HAPPINESS OVER MONEY? How Much Is a World Cup Actually Worth?
How much is winning a World Cup actually worth?
This year, it would seem that it is more valuable than ever. But is money more important than happiness?
When measuring economies these days two factors are generally considered, money and happiness. A “Happiness Index” is a tool that has been developed to measure the gross national happiness of a country, and in recent times it has become a more accurate tool than by measuring the old GDP.
As the 2010 World Cup continues with its fever around the globe, FIFA has set aside some N$2,8billion for the total prize money. A huge amount you will agree, especially when you consider that the prize money on offer in 2006 was only N$1.5billlion.
The 2010 Fifa World Cup winners will receive N$200 million for becoming champions; the losing finalists will take home a miserable N$158 million.
Third and fourth, so oft dismissed as meaningless places, will take home N$135 million and N$124 million respectively. Losing Quarter-Finalists will be awarded N$90 million each while teams exiting in the second round will receive N$62 million each, leaving teams who were knocked out in the first round leave with their tale between their legs carrying N$56 million each.
In addition to that, each of the 32 teams on show will receive N$6m each for expenses incurred during preparation for the month long tournament.
This money will go some way to keeping the competing teams happy, and knowing that club sides from all over the world will be represented, FIFA has also set aside N$282 million for them, too.
The way their payments are structured is that from 15 days before the tournament commences until one day after the player exits the cup, clubs will receive N$11 000 for every day a player is there. Meaning that the minimum that any team will receive for one single player is N$288 000.
This is in exchange for clubs not suing a national team should a player be injured.
So the monetary success of a team in the tournament can be measured, and the further a team progresses the happier its people will be.
This has far more significance back home where parties in streets and public houses alike are likely to happen. Should a team progress, then their advancement will become a national topic and people who would not normally be football fans will become one as the nation looks on expectantly.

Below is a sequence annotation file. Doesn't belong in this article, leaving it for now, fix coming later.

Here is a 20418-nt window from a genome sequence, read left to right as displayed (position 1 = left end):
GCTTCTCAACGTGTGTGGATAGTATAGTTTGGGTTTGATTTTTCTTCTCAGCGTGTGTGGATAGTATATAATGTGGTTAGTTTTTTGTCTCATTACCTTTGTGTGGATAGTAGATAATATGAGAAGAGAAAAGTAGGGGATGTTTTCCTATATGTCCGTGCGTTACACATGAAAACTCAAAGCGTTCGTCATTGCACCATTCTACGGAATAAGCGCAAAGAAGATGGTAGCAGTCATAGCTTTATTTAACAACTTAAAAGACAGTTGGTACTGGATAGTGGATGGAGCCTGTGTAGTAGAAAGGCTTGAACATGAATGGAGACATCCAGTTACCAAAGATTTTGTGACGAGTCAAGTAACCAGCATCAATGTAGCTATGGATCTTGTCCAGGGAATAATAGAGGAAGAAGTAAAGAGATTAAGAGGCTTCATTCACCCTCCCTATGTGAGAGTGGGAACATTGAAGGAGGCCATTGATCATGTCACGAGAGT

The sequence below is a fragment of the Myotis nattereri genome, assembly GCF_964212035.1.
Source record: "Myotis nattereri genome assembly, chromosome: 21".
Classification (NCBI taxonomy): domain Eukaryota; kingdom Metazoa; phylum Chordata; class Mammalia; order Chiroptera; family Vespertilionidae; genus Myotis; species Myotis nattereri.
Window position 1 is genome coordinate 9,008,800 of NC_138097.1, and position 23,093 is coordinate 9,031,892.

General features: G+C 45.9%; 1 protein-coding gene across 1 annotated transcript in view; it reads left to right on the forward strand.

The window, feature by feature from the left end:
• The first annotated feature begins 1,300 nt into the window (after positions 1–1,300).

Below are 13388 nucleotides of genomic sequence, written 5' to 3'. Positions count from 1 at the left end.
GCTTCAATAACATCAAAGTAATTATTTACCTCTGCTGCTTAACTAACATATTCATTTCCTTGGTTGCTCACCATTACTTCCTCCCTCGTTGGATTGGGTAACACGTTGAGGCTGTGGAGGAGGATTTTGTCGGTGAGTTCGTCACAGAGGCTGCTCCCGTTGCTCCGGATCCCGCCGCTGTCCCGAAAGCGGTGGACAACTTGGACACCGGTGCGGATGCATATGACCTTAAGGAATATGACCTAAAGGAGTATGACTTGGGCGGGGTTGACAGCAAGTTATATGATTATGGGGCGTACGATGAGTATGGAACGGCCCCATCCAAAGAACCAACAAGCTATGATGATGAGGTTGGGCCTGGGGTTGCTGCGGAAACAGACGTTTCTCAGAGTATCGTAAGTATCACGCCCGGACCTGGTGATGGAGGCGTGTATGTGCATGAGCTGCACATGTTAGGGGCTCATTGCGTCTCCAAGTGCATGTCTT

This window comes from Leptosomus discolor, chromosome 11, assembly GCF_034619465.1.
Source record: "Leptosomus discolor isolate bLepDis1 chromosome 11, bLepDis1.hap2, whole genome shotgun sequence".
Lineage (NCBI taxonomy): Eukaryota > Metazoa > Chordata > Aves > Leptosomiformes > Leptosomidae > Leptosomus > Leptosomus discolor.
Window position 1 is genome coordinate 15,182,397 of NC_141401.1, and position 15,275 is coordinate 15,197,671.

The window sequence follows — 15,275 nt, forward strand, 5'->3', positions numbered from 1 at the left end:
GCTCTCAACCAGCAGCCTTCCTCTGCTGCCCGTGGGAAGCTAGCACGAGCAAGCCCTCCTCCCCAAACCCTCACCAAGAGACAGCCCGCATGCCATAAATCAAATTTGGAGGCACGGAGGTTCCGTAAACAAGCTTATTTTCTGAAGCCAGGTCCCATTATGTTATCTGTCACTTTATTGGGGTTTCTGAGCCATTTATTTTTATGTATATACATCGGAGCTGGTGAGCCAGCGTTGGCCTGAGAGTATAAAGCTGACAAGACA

Days of sporting importance have long been linked with the happiness of a country.
Simple measurements can be taken to see how the day affected the general populace. For example, birth rates usually rise after moments of national significance. The birth rate in Barcelona rose by an incredible 45 percent after Barca won the Champions League in 2009.
Another simple measurement is suicide. Statistically, it is proven that suicides drop in times of mass public interest in sport. Not because sport all of a sudden becomes more important, but the public inclusion of people who normally find themselves marginalised prevents suicide from happening.
Money, of course, is an important component in making people happy. But it takes a whole change in class before that happiness can really be measured, for most status is what is important.
And that is where happiness can really be measured. People will be happier the further their team progresses, the players will be happy, too.
But just how much is a FIFA World Cup slot worth?
A European expert, Dr Nikolaus Eberl says many analysts are wondering just how much the highly coveted slot at the FIFA World Cup is worth in economic terms. Fortunately, recent events helped shed light on this issue, when France’s Thierry Henry’s handball helped France beat Ireland to reach the world cup finals.
Henry’s handball meant that Ireland’s economy, already mired in the deepest recession in Europe would lose out on about N$1.1billion.
At the same time, it ushered in a spending spree for the qualifying nation, France. Economists say reaching the world cup extravaganza in South Africa is worth £1billion to a nation the size of France.
There is a ripple-out effect into areas that are directly related, such as sports betting and magazine publishing. But it will ripple out even further to electronics retailers and manufacturers, because people tend to buy more televisions around tournaments too. It’s a psychological issue - sporting success makes people feel more optimistic generally and predisposed to buying.”
Punters in France will also pour money into kits, sticker albums, tickets and travel, he added.
France got a boost around the tournament, with extra sales of some goods and people flying in and out of the country. There’s also the general feel-good factor to an economy of people just feeling better - better morale.”
“When people are down, they don’t like to spend”